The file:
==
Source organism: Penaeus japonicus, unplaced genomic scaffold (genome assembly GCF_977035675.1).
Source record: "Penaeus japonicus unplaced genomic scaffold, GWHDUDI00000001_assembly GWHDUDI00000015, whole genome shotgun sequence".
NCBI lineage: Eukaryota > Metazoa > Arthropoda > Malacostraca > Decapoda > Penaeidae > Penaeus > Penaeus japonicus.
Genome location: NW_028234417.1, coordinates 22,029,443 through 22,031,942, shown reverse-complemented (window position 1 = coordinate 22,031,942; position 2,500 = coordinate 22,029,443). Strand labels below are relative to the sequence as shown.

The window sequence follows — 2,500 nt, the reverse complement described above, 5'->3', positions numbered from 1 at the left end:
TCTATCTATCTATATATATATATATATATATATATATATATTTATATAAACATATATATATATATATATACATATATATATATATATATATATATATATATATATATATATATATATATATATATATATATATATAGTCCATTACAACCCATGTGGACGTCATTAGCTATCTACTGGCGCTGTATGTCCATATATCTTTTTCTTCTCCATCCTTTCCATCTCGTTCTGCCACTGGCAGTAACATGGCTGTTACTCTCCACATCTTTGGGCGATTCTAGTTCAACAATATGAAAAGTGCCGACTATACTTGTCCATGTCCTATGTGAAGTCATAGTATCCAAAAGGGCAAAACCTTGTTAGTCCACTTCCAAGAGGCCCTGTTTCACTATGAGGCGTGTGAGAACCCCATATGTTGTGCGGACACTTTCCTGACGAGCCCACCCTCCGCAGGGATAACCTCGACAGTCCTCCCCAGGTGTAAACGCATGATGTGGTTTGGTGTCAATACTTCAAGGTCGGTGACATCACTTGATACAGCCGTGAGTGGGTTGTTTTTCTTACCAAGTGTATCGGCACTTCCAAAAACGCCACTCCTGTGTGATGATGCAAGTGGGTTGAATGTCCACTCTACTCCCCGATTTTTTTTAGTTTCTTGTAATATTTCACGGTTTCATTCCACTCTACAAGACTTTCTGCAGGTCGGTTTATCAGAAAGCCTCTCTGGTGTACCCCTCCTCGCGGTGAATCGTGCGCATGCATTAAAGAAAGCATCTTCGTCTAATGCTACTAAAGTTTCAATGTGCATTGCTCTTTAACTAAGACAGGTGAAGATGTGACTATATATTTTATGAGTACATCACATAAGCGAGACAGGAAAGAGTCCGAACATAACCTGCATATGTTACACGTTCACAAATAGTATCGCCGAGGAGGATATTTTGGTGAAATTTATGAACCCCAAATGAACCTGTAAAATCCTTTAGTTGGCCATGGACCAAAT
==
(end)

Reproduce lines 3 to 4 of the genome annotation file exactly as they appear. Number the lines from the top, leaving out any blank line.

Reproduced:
NCBI lineage: Eukaryota > Metazoa > Arthropoda > Malacostraca > Decapoda > Penaeidae > Penaeus > Penaeus japonicus.
Genome location: NW_028234417.1, coordinates 22,029,443 through 22,031,942, shown reverse-complemented (window position 1 = coordinate 22,031,942; position 2,500 = coordinate 22,029,443). Strand labels below are relative to the sequence as shown.